Food security a key area of focus for Asean and G-20: Indonesian minister

Asean members are discussing how each of them will allocate logistics, resources and stocks for the region's necessary food. PHOTO: BLOOMBERG

SINGAPORE - Ensuring nations have reliable access to sufficient and affordable food will continue to be on the agenda for future high-level meetings between regional and global leaders, amid uncertain economic conditions and disrupted supply chains.

Food security has been a key area of focus for regional grouping Asean and the Group of 20 (G-20), said Indonesia's Coordinating Minister for Economic Affairs Airlangga Hartarto on Monday (Aug 29).

During a lecture he was giving in Singapore, Mr Airlangga was asked about Indonesia's role chairing these two groupings, and what its next steps would be. South-east Asia's biggest economy is currently the chair of the G-20, and will be assuming the chairmanship for Asean next year.

Within Asean, member states are now discussing how each one of them will allocate logistics, resources and stocks for the region's necessary food, he said, adding that the nations had earlier agreed that rice is a staple food item for the region.

Indonesia has taken a similar approach to G-20, said Mr Airlangga. "We use this model also for the G-20 meeting. For food security, we have to understand which commodities that you would like - strategic commodities... for each country is different.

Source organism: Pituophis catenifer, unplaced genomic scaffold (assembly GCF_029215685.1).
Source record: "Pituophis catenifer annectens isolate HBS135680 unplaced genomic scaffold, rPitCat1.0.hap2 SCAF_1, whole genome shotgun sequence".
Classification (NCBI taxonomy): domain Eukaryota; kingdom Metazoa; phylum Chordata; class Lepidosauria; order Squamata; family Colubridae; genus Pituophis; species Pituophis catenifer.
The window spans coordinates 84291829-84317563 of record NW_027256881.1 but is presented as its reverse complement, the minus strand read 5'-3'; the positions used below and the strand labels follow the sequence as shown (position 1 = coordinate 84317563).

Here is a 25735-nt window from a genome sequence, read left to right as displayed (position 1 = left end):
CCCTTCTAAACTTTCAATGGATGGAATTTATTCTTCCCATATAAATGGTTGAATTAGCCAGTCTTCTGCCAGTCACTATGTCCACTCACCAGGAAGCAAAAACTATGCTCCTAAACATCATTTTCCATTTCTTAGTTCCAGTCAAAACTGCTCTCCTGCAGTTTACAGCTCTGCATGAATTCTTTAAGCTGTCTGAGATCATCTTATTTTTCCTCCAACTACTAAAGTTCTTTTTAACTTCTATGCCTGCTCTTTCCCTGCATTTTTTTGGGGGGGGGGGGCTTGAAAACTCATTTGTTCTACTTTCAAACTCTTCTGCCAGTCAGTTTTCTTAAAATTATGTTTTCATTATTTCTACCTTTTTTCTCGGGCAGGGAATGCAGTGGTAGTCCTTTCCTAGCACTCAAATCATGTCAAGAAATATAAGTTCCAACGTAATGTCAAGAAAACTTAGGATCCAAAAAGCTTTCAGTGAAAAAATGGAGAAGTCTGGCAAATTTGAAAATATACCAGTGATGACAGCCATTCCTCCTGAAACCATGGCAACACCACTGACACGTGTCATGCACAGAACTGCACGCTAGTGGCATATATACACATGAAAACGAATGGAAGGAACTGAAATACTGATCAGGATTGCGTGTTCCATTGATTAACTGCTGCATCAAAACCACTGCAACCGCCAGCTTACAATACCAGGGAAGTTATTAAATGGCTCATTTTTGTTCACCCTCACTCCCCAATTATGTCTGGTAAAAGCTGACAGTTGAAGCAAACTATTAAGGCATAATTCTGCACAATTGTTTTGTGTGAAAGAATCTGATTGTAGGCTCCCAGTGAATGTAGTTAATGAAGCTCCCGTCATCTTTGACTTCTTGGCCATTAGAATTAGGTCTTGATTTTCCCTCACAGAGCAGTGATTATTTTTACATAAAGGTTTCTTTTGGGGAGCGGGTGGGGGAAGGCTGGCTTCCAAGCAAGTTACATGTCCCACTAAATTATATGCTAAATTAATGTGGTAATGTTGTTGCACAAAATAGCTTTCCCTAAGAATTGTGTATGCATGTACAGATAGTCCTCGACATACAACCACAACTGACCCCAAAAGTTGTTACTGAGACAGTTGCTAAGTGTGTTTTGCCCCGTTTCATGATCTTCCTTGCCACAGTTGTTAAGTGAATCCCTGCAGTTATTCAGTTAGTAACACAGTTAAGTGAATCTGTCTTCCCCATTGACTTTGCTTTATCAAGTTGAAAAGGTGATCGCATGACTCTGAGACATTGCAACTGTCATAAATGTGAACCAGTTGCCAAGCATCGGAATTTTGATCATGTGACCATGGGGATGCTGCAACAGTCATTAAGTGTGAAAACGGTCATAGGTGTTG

"But the most important is providing multinational financing, and funding that is available to source the food."

Last month at a two-day meeting in Bali, Indonesia, finance chiefs from the G-20 committed to tackling the worsening food insecurity, but they remained deadlocked over Russia's role in the crisis.

According to the World Food Programme, a humanitarian aid organisation, 323 million people around the world could face severe food insecurity this year, twice the number before Covid-19 and the war in Ukraine.

Mr Airlangga's lecture, organised by the Nanyang Technological University's S. Rajaratnam School of International Studies (RSIS), was held at the Parkroyal Collection Marina Bay.

His talk touched on the issue of inequality in the region, with Mr Airlangga stressing how Asean member countries must be bold in implementing domestic reforms to achieve inclusive growth.

Although several countries have been able to achieve impressive growth in the past two decades, this comes at the cost of rising income inequality within their societies, he said.

Covid-19 has made this worse, and the minister shared a report by the Asian Development Bank, released in March, which noted that 4.7 million people in the region were plunged into extreme poverty last year as a result of the pandemic.

Job losses are also getting worse, and Mr Airlangga shared how the coronavirus has led to a loss of more than 9.3 million jobs in South-east Asia. With job creation stunted, incomes fall further and those who are already poor are hit the hardest, he said.

"Asean has much work to do to ensure that, as we emerge from the pandemic, everyone can benefit equally from the rebound in economic growth," he said.

"There is no point in attaining stellar gross domestic product figures if growth is not inclusive and the fruits of prosperity are not enjoyed by the man on the street."

Mr Airlangga was asked if he would be a candidate in the Indonesian presidential election in 2024. The 59-year-old, who is chairman of Indonesia's oldest party Golkar, has been cited as a contender.

Noting that the registration for the presidential election is in September 2023, Mr Airlangga told the audience to watch out for more information then.

Join ST's Telegram channel and get the latest breaking news delivered to you.